The US population is shifting away from urban centers and towards smaller cities and towns. 

The two underlying reasons for the shift are necessity and choice.

Those who cannot afford to stay are moving out of necessity.

While the wealthy are relocating by choice.

Notably, the rise of remote works means that it’s no longer a requirement to live and work in a big city. 

Last but not least, the suburbs are an attractive destination due to lower taxes and cheaper housing and rent prices.

Some who are moving out of big cities are looking for suburbs that retain some of the big city feel, areas that urban planner, Daniel Parolek, refers to as “middle neighborhoods”.

While the predominant feature of “middle neighborhoods” is the single-family home, these areas also retain some of the conveniences of a big city, such as multifamily housing options, good public transportation, high walkability scores, shopping, and restaurants.

According to Parolek, “middle neighborhoods” are difficult to construct from a regulations perspective, but perhaps this will start to change in the future as demand for such areas increases.

The shift from cities to suburbs is also driving some of the other real estate trends on this list.

Such as the increasing popularity of the Sun Belt, rising median home prices, and an overall housing shortage.

5. Single-family housing demand creates shortages

The migration from cities to suburbs is resulting in growing buyer demand for single-family homes.

Single-family homes located in the suburbs are highly coveted.

However, supply doesn’t appear to be catching up with demand.

Since 2012 there’s been a gap of over 7 million single family homes

In order to meet demand, the current pace of building would need to triple. 

The demand for houses is compounded by another coinciding trend: Millennials entering the home ownership phase of their lives.

Millennials looking to purchase their first house or start a family are also spurring suburban growth.

As a result, single-family housing inventory remains at historic lows. 

(The supply issue is exacerbated by the fact that institutional investors are buying approximately 8% of all homes on the market).

The market is projected to eventually stabilize.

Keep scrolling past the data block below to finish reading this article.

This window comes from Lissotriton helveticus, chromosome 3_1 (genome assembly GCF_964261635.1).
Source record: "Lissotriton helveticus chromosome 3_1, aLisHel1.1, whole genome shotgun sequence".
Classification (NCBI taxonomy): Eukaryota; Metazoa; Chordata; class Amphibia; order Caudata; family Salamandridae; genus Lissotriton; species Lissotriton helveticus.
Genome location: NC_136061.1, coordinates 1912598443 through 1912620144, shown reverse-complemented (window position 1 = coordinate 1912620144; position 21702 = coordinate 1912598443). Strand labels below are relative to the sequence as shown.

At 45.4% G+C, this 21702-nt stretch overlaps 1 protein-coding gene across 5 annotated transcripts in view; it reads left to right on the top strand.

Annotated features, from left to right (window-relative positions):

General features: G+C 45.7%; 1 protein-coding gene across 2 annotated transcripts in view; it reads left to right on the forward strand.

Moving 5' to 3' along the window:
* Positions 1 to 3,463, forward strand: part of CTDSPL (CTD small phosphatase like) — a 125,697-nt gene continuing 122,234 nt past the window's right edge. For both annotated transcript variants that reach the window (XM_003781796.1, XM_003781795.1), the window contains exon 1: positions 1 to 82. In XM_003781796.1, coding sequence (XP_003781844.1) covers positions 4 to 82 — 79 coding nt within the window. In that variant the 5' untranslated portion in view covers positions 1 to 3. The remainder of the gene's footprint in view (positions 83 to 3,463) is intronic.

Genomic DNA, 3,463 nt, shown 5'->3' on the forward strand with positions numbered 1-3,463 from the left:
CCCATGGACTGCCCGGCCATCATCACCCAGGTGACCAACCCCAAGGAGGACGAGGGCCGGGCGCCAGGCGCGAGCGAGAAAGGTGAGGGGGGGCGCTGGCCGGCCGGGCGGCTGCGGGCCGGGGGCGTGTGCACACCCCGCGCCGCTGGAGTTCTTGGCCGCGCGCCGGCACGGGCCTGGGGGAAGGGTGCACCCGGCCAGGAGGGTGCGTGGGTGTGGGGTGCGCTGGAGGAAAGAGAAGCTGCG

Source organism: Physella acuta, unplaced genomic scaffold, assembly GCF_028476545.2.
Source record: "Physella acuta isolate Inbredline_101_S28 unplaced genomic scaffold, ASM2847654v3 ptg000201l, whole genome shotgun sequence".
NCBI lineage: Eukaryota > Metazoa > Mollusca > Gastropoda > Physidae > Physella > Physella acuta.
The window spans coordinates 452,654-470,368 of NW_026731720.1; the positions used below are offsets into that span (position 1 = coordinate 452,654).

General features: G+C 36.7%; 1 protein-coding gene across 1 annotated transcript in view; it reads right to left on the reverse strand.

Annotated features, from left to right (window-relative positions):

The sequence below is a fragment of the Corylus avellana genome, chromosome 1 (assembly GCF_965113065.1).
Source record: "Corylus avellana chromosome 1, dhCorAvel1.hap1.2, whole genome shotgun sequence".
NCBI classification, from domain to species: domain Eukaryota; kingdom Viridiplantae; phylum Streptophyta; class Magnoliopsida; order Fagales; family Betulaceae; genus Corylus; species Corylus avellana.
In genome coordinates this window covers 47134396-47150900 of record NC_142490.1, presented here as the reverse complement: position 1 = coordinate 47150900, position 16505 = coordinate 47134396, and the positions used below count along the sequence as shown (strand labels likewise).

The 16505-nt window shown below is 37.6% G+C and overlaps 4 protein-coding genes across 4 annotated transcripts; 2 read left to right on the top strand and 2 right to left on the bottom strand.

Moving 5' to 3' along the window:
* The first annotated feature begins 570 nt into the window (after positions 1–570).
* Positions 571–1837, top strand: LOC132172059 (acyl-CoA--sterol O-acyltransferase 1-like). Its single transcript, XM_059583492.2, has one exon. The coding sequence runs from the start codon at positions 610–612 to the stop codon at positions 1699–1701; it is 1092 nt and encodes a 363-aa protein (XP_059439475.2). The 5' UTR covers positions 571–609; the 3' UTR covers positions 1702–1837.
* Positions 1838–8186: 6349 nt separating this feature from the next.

And the pace of new construction probably may catch up with the increased demand.

The housing shortage coupled with rising housing prices has been a boon for management and construction companies.

6. Mortgage rates see no signs of dropping

At the beginning of January 2021, mortgage rates hit a record low of 2.65%.

This caused a spike in mortgage applications.

However, in an effort to combat inflation, interest rates have seen multiple increases over the last few years. 

The average 30-year fixed rate jumped to 7.08% in October 2022.

This sudden increase in interest rates made buying a home more expensive. And increased monthly mortgage payments for those with variable mortgages.

Looking ahead, the Fannie Mae Housing Forecast predicts that “We revised our mortgage rate forecast downward slightly month over month. We now forecast the 30-year fixed rate mortgage rate to average 6.6% in 2024, and to average 6.1% in 2025.”

However, other experts do predict rate drops over the next 12 months

7. Rental property market declines

Partly due to the shift of people from cities to suburbs, the rental market for both residential and commercial properties in big cities is on a slight decline. 

According to Zillow, as of April 2024, rental price growth has slowed to only around 3.5%. Down from 4.1% pre-pandemic. 

Demand for rental properties will likely continue to decline in the biggest cities as people who can afford it look to buy a house and those who cannot, look for other alternatives to save money or fall behind on their rent.

While rental vacancies are increasing in major metropolitan areas, demand for rental properties is actually going up in mid-size and smaller cities around the country as the demand for homes in these areas outpaces the supply.

The downturn in the rental market is creating real estate investment opportunities.

Investors can also take advantage of commercial properties, such as hotels and retail buildings, and repurpose them into housing units.


That wraps up our list of important real estate trends happening right now.

As more people move to the suburbs and look to purchase a home, single-family housing prices are expected to stay high and supply low.

High mortgage rates may hurt demand for homes.

In the meantime, the rental property market in large cities will remain in decline, which will provide opportunities for real estate investors planning for a post-pandemic recovery of city life.

Signs of their reversal include a rise in mortgage rates and an increase in housing supply as construction catches up with demand.

This post was originally published on 3rd party site mentioned on the title of this site